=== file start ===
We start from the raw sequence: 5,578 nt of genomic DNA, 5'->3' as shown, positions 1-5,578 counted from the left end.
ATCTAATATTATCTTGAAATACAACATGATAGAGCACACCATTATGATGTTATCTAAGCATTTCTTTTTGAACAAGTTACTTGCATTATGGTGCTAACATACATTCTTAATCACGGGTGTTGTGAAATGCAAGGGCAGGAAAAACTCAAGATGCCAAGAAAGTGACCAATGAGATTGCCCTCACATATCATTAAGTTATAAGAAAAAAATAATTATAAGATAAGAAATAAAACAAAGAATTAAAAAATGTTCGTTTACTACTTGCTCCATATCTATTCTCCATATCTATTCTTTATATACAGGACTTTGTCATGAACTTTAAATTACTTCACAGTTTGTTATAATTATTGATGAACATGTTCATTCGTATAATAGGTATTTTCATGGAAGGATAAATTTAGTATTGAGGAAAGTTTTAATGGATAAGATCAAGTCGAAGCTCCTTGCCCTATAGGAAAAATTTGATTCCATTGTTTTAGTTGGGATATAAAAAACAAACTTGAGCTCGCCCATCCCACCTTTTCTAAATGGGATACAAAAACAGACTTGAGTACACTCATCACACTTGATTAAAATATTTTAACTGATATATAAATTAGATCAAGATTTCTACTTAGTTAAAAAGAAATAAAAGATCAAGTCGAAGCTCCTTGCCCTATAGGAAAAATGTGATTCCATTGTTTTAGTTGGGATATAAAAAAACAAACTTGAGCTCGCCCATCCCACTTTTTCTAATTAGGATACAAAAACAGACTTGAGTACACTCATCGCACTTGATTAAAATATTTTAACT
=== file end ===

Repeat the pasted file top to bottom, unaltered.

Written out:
We start from the raw sequence: 5,578 nt of genomic DNA, 5'->3' as shown, positions 1-5,578 counted from the left end.
ATCTAATATTATCTTGAAATACAACATGATAGAGCACACCATTATGATGTTATCTAAGCATTTCTTTTTGAACAAGTTACTTGCATTATGGTGCTAACATACATTCTTAATCACGGGTGTTGTGAAATGCAAGGGCAGGAAAAACTCAAGATGCCAAGAAAGTGACCAATGAGATTGCCCTCACATATCATTAAGTTATAAGAAAAAAATAATTATAAGATAAGAAATAAAACAAAGAATTAAAAAATGTTCGTTTACTACTTGCTCCATATCTATTCTCCATATCTATTCTTTATATACAGGACTTTGTCATGAACTTTAAATTACTTCACAGTTTGTTATAATTATTGATGAACATGTTCATTCGTATAATAGGTATTTTCATGGAAGGATAAATTTAGTATTGAGGAAAGTTTTAATGGATAAGATCAAGTCGAAGCTCCTTGCCCTATAGGAAAAATTTGATTCCATTGTTTTAGTTGGGATATAAAAAACAAACTTGAGCTCGCCCATCCCACCTTTTCTAAATGGGATACAAAAACAGACTTGAGTACACTCATCACACTTGATTAAAATATTTTAACTGATATATAAATTAGATCAAGATTTCTACTTAGTTAAAAAGAAATAAAAGATCAAGTCGAAGCTCCTTGCCCTATAGGAAAAATGTGATTCCATTGTTTTAGTTGGGATATAAAAAAACAAACTTGAGCTCGCCCATCCCACTTTTTCTAATTAGGATACAAAAACAGACTTGAGTACACTCATCGCACTTGATTAAAATATTTTAACT